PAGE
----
By Sherrie Li
By Falling James
By Amanda Lewis
By Amy Nicholson
By Amy Nicholson
By Jennifer Swann
By Scott Foundas
By Sherrie Li
Lately, the once-proud cinema was reduced to renting out screens. While the so-bad-it's-good sensation The Room came in as a rental, most movies that took advantage of the Laemmles' four-wall deals made Tommy Wiseau's trashterpiece look like Citizen Kane. Koehler, who champions overlooked films and resents the valuable screens being pimped out, characterizes these four-wall films as "pieces of lint."
Sundance Cinemas has not yet announced when it will reopen the Sunset 5 space (and its reps dodged the Weekly's request for comment). The company, an offshoot of Robert Redford's signature film festival, operates theaters in Houston, San Francisco and Madison, Wis. At press time, the San Francisco Sundance was showing The Descendants — the kind of film you might see at the Sunset 5 — as well as New Year's Eve, which you probably wouldn't.
"At least initially, Sundance Cinemas is going to try to make a splash," Koehler expects. "They're very media-savvy. My guess is they're sinking a considerable amount of money into it."
He expects more films like the airy, romantic drama Like Crazy (which won the top prize at Sundance this year) and fewer comparatively esoteric or demanding titles, like Romanian Cannes winner Police, Adjective. He also fears that films from outside the United States and Europe, typically overlooked at the Sundance festival, will be rare at the cinemas as well.
The new North Hollywood theater will offer a significant advantage for the Laemmles: It will be built and operated by the family rather than rented from a landlord, which will give them more impetus to invest in the facility. It's also near a Metro stop and the burgeoning NoHo Arts district. Greg Laemmle cautions that the new cinema will not replace the Sunset 5 but will be "a blend of Hollywood and indie. At the end of the day, the patrons tell you what you program. If Girl With the Dragon Tattoo does more business, we'll book that, too."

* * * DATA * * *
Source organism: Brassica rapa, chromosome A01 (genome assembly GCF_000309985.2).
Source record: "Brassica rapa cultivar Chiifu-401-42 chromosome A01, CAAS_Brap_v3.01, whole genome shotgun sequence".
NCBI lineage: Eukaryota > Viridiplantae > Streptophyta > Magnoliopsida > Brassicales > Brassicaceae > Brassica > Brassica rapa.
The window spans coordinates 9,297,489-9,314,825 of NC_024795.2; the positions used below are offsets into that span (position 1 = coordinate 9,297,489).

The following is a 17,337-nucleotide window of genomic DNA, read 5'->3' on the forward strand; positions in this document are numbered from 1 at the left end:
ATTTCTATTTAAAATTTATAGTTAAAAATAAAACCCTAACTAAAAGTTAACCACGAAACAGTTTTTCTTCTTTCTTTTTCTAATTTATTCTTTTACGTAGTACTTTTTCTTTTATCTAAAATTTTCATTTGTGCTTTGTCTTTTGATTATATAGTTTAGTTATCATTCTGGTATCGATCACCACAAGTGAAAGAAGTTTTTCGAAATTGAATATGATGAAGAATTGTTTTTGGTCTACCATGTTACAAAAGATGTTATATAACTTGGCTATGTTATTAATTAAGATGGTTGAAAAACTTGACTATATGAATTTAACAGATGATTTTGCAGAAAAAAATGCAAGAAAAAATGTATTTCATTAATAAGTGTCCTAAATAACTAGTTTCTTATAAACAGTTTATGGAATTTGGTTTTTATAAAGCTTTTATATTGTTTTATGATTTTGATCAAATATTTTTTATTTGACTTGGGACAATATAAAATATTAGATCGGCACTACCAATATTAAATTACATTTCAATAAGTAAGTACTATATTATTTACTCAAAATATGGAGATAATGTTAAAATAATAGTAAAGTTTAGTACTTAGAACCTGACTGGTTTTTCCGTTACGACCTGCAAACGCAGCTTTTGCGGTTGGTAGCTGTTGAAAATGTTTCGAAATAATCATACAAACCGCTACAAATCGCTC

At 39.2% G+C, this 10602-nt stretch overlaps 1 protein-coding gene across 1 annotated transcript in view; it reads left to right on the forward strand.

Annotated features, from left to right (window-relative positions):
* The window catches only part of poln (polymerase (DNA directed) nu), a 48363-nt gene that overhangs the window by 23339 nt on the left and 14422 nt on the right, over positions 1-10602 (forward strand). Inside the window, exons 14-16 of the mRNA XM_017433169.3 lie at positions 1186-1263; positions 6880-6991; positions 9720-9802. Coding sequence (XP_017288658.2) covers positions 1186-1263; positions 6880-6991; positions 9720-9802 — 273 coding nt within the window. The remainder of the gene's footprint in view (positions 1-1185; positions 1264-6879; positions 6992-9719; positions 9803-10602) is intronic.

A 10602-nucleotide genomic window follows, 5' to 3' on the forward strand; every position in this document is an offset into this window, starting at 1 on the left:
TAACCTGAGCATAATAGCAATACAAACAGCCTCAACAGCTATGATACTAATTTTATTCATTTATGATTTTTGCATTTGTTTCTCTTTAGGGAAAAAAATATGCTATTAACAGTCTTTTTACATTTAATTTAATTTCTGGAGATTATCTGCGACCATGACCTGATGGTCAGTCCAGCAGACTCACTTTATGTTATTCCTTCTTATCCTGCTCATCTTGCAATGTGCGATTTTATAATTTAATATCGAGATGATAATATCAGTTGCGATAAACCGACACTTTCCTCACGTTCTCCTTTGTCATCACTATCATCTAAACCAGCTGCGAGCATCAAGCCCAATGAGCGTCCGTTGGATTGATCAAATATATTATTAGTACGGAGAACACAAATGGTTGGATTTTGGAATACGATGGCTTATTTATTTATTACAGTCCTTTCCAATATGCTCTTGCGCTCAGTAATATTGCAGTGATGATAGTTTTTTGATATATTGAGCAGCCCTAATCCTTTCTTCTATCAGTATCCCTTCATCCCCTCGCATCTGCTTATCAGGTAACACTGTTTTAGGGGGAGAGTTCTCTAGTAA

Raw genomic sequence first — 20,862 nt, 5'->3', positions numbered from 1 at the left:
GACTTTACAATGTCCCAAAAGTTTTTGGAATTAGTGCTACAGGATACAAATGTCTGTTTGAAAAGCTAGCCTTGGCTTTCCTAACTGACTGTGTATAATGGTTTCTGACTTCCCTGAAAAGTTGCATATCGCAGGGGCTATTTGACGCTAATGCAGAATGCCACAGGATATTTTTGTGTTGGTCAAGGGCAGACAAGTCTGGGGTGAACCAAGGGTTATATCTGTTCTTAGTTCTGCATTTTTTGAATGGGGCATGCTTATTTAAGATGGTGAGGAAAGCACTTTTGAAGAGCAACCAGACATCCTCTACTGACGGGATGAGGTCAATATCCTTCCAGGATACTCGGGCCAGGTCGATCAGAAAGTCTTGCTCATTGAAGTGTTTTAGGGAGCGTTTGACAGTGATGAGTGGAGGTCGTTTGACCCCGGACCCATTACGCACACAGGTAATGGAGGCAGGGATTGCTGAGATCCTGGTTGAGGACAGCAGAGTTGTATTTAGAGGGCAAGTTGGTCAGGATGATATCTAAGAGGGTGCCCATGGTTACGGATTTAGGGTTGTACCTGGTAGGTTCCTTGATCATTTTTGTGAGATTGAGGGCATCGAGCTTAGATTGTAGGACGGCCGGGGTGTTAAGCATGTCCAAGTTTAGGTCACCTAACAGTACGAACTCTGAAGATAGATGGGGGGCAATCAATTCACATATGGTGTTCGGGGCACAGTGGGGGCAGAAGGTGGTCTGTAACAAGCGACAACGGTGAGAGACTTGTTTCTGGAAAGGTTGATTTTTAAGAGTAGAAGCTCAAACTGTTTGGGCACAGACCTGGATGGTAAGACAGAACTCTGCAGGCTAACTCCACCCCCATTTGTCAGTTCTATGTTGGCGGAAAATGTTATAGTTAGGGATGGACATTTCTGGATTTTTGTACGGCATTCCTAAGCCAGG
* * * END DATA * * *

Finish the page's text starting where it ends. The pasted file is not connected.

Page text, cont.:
Some think these changes could actually be for the better, with a net gain in screens and a proprietor willing to put more resources into the Crescent Heights space. Others are more skeptical.
"The bottom line," says Koehler, "is will this open up screens for films that would otherwise not show in Los Angeles? That's the real test. If it means just showing the same films already here, it's a lot less meaningful."
Unfortunately, even before the ink was dry on this week's issue, the new Laemmle Noho 7's very first schedule came out. Not only aren't they showing seven different movies, the three that they are consist of: DRAGON TATTOO, YOUNG ADULT & THE DESCENDENTS. Decent films all, but they are hardly the kind of adventurous, one-of-a kind items that the Sunset 5 seem to play on a regular basis. All three of these titles can be seen at Multiplexes in the area.
Another sad coda to the Sunset 5.....
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